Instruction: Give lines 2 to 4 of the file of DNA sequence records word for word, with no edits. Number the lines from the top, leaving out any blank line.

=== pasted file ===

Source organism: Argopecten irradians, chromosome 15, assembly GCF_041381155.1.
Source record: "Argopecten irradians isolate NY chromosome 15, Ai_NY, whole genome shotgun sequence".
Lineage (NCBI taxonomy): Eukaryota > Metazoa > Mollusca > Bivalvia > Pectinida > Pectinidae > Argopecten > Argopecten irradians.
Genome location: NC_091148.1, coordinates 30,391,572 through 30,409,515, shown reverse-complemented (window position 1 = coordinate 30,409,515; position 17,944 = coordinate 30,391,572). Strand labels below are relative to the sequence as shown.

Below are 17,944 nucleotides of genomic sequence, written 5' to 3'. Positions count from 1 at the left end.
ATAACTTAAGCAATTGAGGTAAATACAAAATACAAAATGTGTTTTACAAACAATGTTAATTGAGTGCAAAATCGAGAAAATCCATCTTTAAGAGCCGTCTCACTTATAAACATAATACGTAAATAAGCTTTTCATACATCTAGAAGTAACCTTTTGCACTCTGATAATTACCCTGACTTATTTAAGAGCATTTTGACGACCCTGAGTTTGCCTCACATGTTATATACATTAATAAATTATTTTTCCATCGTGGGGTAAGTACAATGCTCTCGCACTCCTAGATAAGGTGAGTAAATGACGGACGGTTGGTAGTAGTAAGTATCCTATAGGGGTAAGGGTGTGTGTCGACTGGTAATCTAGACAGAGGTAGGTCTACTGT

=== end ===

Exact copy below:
Source record: "Argopecten irradians isolate NY chromosome 15, Ai_NY, whole genome shotgun sequence".
Lineage (NCBI taxonomy): Eukaryota > Metazoa > Mollusca > Bivalvia > Pectinida > Pectinidae > Argopecten > Argopecten irradians.
Genome location: NC_091148.1, coordinates 30,391,572 through 30,409,515, shown reverse-complemented (window position 1 = coordinate 30,409,515; position 17,944 = coordinate 30,391,572). Strand labels below are relative to the sequence as shown.